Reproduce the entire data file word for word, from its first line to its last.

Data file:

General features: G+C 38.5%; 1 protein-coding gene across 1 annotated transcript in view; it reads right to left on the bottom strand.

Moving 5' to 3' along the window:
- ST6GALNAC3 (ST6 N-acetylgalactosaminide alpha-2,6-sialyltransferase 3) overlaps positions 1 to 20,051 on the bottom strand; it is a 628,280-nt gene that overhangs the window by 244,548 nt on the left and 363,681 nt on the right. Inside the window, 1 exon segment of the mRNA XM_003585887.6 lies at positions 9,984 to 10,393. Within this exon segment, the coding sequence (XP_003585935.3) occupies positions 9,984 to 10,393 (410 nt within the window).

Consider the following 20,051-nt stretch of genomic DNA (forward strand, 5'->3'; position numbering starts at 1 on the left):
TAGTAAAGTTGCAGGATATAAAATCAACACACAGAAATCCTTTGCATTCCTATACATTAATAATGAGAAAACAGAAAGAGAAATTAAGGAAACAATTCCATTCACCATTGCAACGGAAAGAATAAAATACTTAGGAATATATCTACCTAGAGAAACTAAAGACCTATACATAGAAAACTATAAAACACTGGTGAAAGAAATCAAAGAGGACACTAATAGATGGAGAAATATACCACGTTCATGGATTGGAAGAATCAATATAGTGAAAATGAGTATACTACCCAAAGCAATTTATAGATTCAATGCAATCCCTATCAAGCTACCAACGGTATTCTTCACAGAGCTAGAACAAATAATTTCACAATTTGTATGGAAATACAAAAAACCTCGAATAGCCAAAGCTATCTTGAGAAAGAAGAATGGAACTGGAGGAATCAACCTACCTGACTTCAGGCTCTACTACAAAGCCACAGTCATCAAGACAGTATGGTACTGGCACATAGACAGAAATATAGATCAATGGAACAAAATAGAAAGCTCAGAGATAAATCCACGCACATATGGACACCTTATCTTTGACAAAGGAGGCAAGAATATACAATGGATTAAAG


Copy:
General features: G+C 38.5%; 1 protein-coding gene across 1 annotated transcript in view; it reads right to left on the bottom strand.

Moving 5' to 3' along the window:
- ST6GALNAC3 (ST6 N-acetylgalactosaminide alpha-2,6-sialyltransferase 3) overlaps positions 1 to 20,051 on the bottom strand; it is a 628,280-nt gene that overhangs the window by 244,548 nt on the left and 363,681 nt on the right. Inside the window, 1 exon segment of the mRNA XM_003585887.6 lies at positions 9,984 to 10,393. Within this exon segment, the coding sequence (XP_003585935.3) occupies positions 9,984 to 10,393 (410 nt within the window).

Consider the following 20,051-nt stretch of genomic DNA (forward strand, 5'->3'; position numbering starts at 1 on the left):
TAGTAAAGTTGCAGGATATAAAATCAACACACAGAAATCCTTTGCATTCCTATACATTAATAATGAGAAAACAGAAAGAGAAATTAAGGAAACAATTCCATTCACCATTGCAACGGAAAGAATAAAATACTTAGGAATATATCTACCTAGAGAAACTAAAGACCTATACATAGAAAACTATAAAACACTGGTGAAAGAAATCAAAGAGGACACTAATAGATGGAGAAATATACCACGTTCATGGATTGGAAGAATCAATATAGTGAAAATGAGTATACTACCCAAAGCAATTTATAGATTCAATGCAATCCCTATCAAGCTACCAACGGTATTCTTCACAGAGCTAGAACAAATAATTTCACAATTTGTATGGAAATACAAAAAACCTCGAATAGCCAAAGCTATCTTGAGAAAGAAGAATGGAACTGGAGGAATCAACCTACCTGACTTCAGGCTCTACTACAAAGCCACAGTCATCAAGACAGTATGGTACTGGCACATAGACAGAAATATAGATCAATGGAACAAAATAGAAAGCTCAGAGATAAATCCACGCACATATGGACACCTTATCTTTGACAAAGGAGGCAAGAATATACAATGGATTAAAG